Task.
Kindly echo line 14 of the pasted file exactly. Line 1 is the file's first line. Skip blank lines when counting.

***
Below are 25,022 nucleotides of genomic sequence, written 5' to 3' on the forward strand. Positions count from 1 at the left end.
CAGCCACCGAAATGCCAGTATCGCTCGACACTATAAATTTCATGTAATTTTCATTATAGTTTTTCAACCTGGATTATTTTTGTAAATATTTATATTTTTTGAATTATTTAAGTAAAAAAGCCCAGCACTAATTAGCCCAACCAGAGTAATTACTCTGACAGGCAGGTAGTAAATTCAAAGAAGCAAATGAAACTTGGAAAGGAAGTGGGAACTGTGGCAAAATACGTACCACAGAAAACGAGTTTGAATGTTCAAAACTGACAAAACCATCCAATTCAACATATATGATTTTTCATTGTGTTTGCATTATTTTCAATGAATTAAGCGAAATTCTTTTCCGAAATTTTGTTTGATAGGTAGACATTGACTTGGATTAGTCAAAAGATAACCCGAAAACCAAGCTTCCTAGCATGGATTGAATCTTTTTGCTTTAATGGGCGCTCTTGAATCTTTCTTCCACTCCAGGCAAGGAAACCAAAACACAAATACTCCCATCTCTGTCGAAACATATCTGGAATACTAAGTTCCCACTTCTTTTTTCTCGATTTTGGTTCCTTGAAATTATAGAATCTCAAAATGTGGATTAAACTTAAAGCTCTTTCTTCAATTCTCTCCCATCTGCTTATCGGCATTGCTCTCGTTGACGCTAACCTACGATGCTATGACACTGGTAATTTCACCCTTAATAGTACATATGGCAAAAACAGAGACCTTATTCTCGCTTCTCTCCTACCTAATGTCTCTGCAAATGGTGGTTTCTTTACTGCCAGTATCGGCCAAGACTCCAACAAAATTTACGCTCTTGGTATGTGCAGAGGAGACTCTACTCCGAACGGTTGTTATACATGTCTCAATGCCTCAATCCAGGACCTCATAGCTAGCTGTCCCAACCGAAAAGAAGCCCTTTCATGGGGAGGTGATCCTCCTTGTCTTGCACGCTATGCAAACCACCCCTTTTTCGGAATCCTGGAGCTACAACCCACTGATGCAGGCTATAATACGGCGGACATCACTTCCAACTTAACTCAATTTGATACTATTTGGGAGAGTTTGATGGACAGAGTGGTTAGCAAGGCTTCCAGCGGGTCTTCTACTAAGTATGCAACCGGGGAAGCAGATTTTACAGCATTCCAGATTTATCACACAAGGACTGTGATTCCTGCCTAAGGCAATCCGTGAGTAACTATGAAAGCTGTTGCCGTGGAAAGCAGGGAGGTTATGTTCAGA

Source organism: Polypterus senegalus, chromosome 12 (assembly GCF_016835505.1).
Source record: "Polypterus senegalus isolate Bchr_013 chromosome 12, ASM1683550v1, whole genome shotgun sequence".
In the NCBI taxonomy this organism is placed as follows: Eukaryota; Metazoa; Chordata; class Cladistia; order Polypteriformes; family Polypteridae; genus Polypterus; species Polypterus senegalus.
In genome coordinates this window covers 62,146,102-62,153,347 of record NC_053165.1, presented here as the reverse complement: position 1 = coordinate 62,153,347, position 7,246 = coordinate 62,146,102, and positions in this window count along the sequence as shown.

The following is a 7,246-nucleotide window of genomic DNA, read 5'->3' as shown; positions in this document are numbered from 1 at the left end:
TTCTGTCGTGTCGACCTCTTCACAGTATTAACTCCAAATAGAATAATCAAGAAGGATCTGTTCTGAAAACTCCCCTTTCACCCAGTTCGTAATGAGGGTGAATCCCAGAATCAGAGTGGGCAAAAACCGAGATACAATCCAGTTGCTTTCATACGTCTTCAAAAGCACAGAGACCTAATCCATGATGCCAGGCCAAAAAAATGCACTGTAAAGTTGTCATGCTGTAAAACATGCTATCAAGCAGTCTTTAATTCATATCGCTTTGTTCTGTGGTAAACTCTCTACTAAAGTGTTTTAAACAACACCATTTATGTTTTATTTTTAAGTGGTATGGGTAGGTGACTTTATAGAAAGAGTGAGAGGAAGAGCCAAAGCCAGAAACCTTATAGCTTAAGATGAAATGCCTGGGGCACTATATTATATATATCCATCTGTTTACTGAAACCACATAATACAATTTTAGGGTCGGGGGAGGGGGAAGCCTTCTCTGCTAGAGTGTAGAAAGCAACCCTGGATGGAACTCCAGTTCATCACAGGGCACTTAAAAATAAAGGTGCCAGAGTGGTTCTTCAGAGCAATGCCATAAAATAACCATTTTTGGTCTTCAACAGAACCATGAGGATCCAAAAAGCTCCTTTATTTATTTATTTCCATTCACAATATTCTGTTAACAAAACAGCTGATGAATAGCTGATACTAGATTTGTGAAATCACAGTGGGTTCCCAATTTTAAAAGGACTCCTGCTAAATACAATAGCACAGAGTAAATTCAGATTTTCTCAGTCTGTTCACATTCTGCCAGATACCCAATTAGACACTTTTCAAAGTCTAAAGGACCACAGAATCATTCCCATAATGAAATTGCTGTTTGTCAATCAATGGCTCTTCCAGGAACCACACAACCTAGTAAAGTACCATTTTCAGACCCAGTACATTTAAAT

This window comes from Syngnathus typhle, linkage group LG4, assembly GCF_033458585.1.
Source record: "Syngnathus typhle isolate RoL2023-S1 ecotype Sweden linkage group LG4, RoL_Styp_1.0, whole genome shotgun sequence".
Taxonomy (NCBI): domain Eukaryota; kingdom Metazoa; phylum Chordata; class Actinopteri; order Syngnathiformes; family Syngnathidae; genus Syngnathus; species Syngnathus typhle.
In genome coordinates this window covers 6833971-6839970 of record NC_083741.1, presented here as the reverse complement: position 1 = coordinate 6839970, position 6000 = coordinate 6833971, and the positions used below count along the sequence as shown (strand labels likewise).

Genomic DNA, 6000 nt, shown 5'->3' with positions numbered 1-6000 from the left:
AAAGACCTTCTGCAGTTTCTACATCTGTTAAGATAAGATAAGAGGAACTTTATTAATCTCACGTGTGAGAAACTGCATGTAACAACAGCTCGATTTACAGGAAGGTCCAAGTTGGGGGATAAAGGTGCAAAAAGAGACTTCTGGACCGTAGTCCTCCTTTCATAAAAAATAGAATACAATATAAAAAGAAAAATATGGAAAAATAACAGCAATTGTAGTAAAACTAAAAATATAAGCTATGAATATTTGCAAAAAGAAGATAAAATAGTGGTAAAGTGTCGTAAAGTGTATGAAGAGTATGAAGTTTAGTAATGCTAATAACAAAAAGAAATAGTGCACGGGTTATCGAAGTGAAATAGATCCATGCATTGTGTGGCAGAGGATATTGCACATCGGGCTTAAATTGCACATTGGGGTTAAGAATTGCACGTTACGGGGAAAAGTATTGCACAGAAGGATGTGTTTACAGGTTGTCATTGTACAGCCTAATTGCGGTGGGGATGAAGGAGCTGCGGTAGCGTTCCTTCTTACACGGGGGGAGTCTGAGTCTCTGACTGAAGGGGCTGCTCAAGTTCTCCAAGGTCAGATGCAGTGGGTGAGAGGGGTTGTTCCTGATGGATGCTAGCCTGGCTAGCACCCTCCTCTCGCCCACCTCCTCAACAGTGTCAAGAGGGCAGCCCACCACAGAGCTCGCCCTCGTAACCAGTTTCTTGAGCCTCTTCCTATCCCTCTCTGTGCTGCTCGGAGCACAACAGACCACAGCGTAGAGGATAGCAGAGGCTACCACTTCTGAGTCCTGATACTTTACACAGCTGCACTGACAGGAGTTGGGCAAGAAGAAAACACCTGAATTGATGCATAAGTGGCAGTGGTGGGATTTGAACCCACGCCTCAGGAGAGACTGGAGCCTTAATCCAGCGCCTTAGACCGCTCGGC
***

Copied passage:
AAAGACCTTCTGCAGTTTCTACATCTGTTAAGATAAGATAAGAGGAACTTTATTAATCTCACGTGTGAGAAACTGCATGTAACAACAGCTCGATTTACAGGAAGGTCCAAGTTGGGGGATAAAGGTGCAAAAAGAGACTTCTGGACCGTAGTCCTCCTTTCATAAAAAATAGAATACAATATAAAAAGAAAAATATGGAAAAATAACAGCAATTGTAGTAAAACTAAAAATATAAGCTATGAATATTTGCAAAAAGAAGATAAAATAGTGGTAAAGTGTCGTAAAGTGTATGAAGAGTATGAAGTTTAGTAATGCTAATAACAAAAAGAAATAGTGCACGGGTTATCGAAGTGAAATAGATCCATGCATTGTGTGGCAGAGGATATTGCACATCGGGCTTAAATTGCACATTGGGGTTAAGAATTGCACGTTACGGGGAAAAGTATTGCACAGAAGGATGTGTTTACAGGTTGTCATTGTACAGCCTAATTGCGGTGGGGATGAAGGAGCTGCGGTAGCGTTCCTTCTTACACGGGGGGAGTCTGAGTCTCTGACTGAAGGGGCTGCTCAAGTTCTCCAAGGTCAGATGCAGTGGGTGAGAGGGGTTGTTCCTGATGGATGCTAGCCTGGCTAGCACCCTCCTCTCGCCCACCTCCTCAACAGTGTCAAGAGGGCAGCCCACCACAGAGCTCGCCCTCGTAACCAGTTTCTTGAGCCTCTTCCTATCCCTCTCTGTGCTGCTCGGAGCACAACAGACCACAGCGTAGAGGATAGCAGAGGCTACCACTTCTGAGTCCTGATACTTTACACAGCTGCACTGACAGGAGTTGGGCAAGAAGAAAACACCTGAATTGATGCATAAGTGGCAGTGGTGGGATTTGAACCCACGCCTCAGGAGAGACTGGAGCCTTAATCCAGCGCCTTAGACCGCTCGGC